Studio bi-directional microphone in China
Like: Classic ribbon sound, Incredible price;
Dislike: Not a thing.
by Jack Macinnis
It is coming up on twenty years since engineer/producer Steve Albini told us of his many uses of the Coles 4038 ribbon microphone and how the Nirvana half stacks massive level were ripping the mics to pieces. Yet, Albini would have them re-ribboned and go on, determined to capture the sonic magic of a harsh guitar sound recorded through a ribbon microphone.
Through the 1930s, ‘40s and ‘50s, ribbon microphones were the workhorses of live, recorded and broadcast music/voice. As a distant cousin to the dynamic microphone, the Figure-8 pattern (bi-directional) ribbon uses a thinly-stretched, metal membrane element that offers a big, warm and smooth sound with a bit of midrange and low-treble presence and a diminished top en
Despite the deluge of condenser microphones since the 1960s, ribbons have always held a special place in many recording engineer’s acoustic sensibilities. This affection allowed companies, such as Speiden and Coles, to continue the ribbon niche in the 1970s
And today, thanks to more companies carrying the ribbon torch (Royer Labs, AEA and budget newcomers like Cascade Microphones) many a session are now set up with ribbon microphones. In fact, the Cascade line has brought the ribbon microphone to the masses for studio and home recording — without diminishing the essence of the classic ribbon sound.
The made-in-China, Cascade Fat Head II, is priced at 9 as a single mic with standard mic and case; and 9 for a matched pair, mic mounts and a Blumlein stereo-mounting bar. (Invented by engineer Alan Blumlein in the 1930s, the Blumlein technique mounts a pair of Figure-8 patterned, ribbon microphones close to each other on a threaded bar. Each microphone is placed 45 degrees off-axis from the music source. Since this mic placement method puts the mics 90 degrees off-axis from each other, the Blumlein approach is close in placement to the stereo X-Y configuration of two cardioid mics. However, the polar patterns of the two Figure-8 mics in this “X” configuration creates a detailed stereo image — with a bit more room sound and ambiance than a cardioid X-Y setup).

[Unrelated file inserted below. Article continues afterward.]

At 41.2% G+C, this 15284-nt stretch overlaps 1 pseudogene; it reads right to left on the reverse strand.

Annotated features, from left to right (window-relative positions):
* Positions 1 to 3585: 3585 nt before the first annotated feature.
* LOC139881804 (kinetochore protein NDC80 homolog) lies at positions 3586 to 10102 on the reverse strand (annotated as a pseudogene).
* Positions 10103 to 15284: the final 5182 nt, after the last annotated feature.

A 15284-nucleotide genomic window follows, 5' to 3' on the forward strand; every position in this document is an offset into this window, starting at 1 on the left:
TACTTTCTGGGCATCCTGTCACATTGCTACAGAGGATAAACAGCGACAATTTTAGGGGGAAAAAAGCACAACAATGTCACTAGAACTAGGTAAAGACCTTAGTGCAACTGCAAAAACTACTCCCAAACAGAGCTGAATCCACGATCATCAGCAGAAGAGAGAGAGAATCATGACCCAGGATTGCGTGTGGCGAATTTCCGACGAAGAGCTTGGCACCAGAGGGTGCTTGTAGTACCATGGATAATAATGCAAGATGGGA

Gadgets from Hyderabad, Fin & more — Free Press Journal
These include microphones, headphones, telephony accessories, and avionics headsets for consumer, professional, and business applications. Sennheiser was in the news recently with the launch of its PMX 95, PCX 95 and PX 95 headphones in India.
BlackMagic Design ATEM Studio Converter 2, 4 Bi-Directional Converters in 1RU Unit, 4 x Fiber to SDI 10 bit Converters
CE (Blackmagic Design)
What type of microphone is the Neumann TLM 103?
The Neumann TLM 103 microphone is the kind of microphone that musicians use when they are in the studio recording a new album. The microphone is fairly expensive retailing at $1100.